Calendar An icon of a desk calendar. Cancel An icon of a circle with a diagonal line across. Caret An icon of a block arrow pointing to the right. Email An icon of a paper envelope. Facebook An icon of the Facebook "f" mark. Google An icon of the Google "G" mark. Linked In An icon of the Linked In "in" mark. Logout An icon representing logout. Profile An icon that resembles human head and shoulders. Telephone An icon of a traditional telephone receiver. Tick An icon of a tick mark. Is Public An icon of a human eye and eyelashes. Is Not Public An icon of a human eye and eyelashes with a diagonal line through it. Pause Icon A two-lined pause icon for stopping interactions. Quote Mark A opening quote mark. Quote Mark A closing quote mark. Arrow An icon of an arrow. Folder An icon of a paper folder. Breaking An icon of an exclamation mark on a circular background. Camera An icon of a digital camera. Caret An icon of a caret arrow. Clock An icon of a clock face. Close An icon of the an X shape. Close Icon An icon used to represent where to interact to collapse or dismiss a component Comment An icon of a speech bubble. Comments An icon of a speech bubble, denoting user comments. Ellipsis An icon of 3 horizontal dots. Envelope An icon of a paper envelope. Facebook An icon of a facebook f logo. Camera An icon of a digital camera. Home An icon of a house. Instagram An icon of the Instagram logo. LinkedIn An icon of the LinkedIn logo. Magnifying Glass An icon of a magnifying glass. Search Icon A magnifying glass icon that is used to represent the function of searching. Menu An icon of 3 horizontal lines. Hamburger Menu Icon An icon used to represent a collapsed menu. Next An icon of an arrow pointing to the right. Notice An explanation mark centred inside a circle. Previous An icon of an arrow pointing to the left. Rating An icon of a star. Tag An icon of a tag. Twitter An icon of the Twitter logo. Video Camera An icon of a video camera shape. Speech Bubble Icon A icon displaying a speech bubble WhatsApp An icon of the WhatsApp logo. Information An icon of an information logo. Plus A mathematical 'plus' symbol. Duration An icon indicating Time. Success Tick An icon of a green tick. Success Tick Timeout An icon of a greyed out success tick. Loading Spinner An icon of a loading spinner.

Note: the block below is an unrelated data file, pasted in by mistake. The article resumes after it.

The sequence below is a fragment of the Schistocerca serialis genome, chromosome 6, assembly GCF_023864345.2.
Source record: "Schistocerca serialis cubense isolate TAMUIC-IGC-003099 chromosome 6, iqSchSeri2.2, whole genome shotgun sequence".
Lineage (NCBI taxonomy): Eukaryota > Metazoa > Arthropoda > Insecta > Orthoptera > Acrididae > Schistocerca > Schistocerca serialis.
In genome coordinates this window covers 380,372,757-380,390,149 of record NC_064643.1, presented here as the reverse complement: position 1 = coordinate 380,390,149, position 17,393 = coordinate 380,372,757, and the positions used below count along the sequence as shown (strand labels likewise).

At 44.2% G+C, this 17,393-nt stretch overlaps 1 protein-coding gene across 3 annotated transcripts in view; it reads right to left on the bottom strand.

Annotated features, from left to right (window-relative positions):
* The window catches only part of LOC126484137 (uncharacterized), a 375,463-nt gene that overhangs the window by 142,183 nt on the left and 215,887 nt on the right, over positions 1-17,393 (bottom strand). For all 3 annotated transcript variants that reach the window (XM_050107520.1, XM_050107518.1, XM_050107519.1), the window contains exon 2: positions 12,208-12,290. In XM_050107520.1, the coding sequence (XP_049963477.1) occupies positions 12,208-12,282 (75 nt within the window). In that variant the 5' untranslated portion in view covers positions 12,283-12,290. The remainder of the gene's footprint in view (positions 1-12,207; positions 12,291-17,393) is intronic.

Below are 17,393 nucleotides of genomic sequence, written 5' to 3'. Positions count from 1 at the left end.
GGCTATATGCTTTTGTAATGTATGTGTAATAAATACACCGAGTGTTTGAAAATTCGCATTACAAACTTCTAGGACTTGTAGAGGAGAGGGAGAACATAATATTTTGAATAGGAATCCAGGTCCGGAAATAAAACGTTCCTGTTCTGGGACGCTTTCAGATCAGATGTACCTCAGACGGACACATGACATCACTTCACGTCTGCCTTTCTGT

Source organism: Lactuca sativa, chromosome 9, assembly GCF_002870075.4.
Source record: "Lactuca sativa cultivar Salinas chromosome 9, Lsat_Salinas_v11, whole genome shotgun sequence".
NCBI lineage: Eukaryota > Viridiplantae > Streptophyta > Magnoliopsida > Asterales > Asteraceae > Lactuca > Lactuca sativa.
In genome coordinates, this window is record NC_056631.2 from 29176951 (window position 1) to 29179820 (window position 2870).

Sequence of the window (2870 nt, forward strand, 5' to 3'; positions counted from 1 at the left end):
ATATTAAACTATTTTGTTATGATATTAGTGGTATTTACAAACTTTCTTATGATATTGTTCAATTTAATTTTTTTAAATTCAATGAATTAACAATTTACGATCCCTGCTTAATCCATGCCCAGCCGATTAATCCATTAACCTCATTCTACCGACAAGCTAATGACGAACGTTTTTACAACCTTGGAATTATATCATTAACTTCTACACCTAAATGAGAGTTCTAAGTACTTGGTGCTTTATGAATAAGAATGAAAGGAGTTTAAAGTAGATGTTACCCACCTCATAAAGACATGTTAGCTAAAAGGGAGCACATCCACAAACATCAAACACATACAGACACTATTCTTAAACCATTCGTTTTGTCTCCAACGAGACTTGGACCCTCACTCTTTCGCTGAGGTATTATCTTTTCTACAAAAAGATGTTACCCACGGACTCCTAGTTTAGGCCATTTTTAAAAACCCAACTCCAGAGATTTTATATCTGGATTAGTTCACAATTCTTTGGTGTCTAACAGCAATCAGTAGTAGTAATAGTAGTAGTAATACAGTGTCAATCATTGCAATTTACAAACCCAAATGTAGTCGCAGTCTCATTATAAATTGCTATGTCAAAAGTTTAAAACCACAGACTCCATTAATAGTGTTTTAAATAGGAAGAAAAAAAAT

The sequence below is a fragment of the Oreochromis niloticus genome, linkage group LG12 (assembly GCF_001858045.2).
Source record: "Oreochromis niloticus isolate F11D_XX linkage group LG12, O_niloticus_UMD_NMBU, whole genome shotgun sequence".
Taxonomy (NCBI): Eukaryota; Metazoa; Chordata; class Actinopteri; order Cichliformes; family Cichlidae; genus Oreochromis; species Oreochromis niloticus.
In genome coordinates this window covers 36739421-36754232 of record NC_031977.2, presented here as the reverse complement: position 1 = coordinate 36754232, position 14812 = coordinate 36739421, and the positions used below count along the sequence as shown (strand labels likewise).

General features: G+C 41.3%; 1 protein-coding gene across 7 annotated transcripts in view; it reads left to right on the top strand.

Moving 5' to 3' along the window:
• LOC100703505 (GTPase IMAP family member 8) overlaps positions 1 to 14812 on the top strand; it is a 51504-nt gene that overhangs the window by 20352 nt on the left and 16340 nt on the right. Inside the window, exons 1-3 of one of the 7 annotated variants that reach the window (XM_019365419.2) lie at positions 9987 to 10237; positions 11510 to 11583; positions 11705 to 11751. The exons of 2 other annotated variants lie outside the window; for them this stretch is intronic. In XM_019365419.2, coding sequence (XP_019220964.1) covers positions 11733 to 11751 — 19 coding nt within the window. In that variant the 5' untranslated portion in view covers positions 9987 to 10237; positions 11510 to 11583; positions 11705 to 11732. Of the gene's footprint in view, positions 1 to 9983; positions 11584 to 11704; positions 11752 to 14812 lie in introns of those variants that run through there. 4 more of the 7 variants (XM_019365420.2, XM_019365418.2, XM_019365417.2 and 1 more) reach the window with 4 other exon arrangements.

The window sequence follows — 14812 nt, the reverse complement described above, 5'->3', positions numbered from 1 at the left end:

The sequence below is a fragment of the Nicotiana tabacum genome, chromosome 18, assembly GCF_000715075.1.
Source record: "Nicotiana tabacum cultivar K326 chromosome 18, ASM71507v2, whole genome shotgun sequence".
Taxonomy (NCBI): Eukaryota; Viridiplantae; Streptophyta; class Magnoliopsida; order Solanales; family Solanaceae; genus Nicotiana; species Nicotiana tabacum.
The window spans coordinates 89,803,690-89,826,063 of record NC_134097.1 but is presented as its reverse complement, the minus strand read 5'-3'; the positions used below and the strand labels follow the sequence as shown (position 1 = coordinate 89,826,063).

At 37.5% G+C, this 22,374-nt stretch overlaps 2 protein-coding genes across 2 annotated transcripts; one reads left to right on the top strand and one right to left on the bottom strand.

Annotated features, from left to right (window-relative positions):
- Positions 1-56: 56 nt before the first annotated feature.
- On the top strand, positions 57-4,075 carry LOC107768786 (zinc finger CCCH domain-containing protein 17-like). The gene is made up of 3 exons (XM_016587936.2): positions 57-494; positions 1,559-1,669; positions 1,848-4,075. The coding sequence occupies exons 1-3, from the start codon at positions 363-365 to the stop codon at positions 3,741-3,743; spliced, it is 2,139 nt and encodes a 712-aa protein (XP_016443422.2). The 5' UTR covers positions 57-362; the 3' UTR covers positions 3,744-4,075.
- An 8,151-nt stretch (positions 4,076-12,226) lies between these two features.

The lines of resistance: Writer Ben Okri reveals the poetry that has the power to change the world

Ben Okri
Ben Okri

IN a sword fight, a pen might not, despite all suggestions to the contrary, be mightier.

But poet and novelist Ben Okri is certain words on a page have the power to change the world and believes the poets of the past continue to shed light on the present.

The Nigerian writer has sifted through a staggering 10,000 pieces of work to find 100 of the best political poems and song lyrics from around the world for his new book.

The project involved translating hundreds of poems but Okri, who was the youngest ever winner of the prestigious Booker Prize, says even works which are centuries old are relevant to modern-day politics.